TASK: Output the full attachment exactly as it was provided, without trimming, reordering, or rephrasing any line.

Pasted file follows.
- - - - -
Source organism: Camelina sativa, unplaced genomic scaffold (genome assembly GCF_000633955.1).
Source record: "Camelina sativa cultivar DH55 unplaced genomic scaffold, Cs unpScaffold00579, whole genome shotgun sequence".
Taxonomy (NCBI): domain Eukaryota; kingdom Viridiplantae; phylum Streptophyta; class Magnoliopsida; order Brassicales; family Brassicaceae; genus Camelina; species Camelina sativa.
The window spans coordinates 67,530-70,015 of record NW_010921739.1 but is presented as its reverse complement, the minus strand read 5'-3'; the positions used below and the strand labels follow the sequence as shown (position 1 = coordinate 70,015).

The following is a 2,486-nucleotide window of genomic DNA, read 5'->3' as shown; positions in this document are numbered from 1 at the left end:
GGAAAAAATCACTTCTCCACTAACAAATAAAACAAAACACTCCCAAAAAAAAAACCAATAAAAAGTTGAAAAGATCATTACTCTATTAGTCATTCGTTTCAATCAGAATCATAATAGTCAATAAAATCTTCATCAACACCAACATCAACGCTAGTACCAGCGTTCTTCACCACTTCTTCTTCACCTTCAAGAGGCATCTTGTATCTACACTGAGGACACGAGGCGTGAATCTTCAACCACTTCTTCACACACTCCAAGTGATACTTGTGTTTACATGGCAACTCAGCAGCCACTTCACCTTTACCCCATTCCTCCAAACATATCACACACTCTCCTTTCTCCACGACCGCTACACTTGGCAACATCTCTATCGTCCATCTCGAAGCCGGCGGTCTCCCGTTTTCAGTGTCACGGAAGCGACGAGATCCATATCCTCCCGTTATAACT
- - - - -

Source organism: Camelina sativa, unplaced genomic scaffold (genome assembly GCF_000633955.1).
Source record: "Camelina sativa cultivar DH55 unplaced genomic scaffold, Cs unpScaffold00579, whole genome shotgun sequence".
Taxonomy (NCBI): domain Eukaryota; kingdom Viridiplantae; phylum Streptophyta; class Magnoliopsida; order Brassicales; family Brassicaceae; genus Camelina; species Camelina sativa.
The window spans coordinates 67,530-70,015 of record NW_010921739.1 but is presented as its reverse complement, the minus strand read 5'-3'; the positions used below and the strand labels follow the sequence as shown (position 1 = coordinate 70,015).

The following is a 2,486-nucleotide window of genomic DNA, read 5'->3' as shown; positions in this document are numbered from 1 at the left end:
GGAAAAAATCACTTCTCCACTAACAAATAAAACAAAACACTCCCAAAAAAAAAACCAATAAAAAGTTGAAAAGATCATTACTCTATTAGTCATTCGTTTCAATCAGAATCATAATAGTCAATAAAATCTTCATCAACACCAACATCAACGCTAGTACCAGCGTTCTTCACCACTTCTTCTTCACCTTCAAGAGGCATCTTGTATCTACACTGAGGACACGAGGCGTGAATCTTCAACCACTTCTTCACACACTCCAAGTGATACTTGTGTTTACATGGCAACTCAGCAGCCACTTCACCTTTACCCCATTCCTCCAAACATATCACACACTCTCCTTTCTCCACGACCGCTACACTTGGCAACATCTCTATCGTCCATCTCGAAGCCGGCGGTCTCCCGTTTTCAGTGTCACGGAAGCGACGAGATCCATATCCTCCCGTTATAACT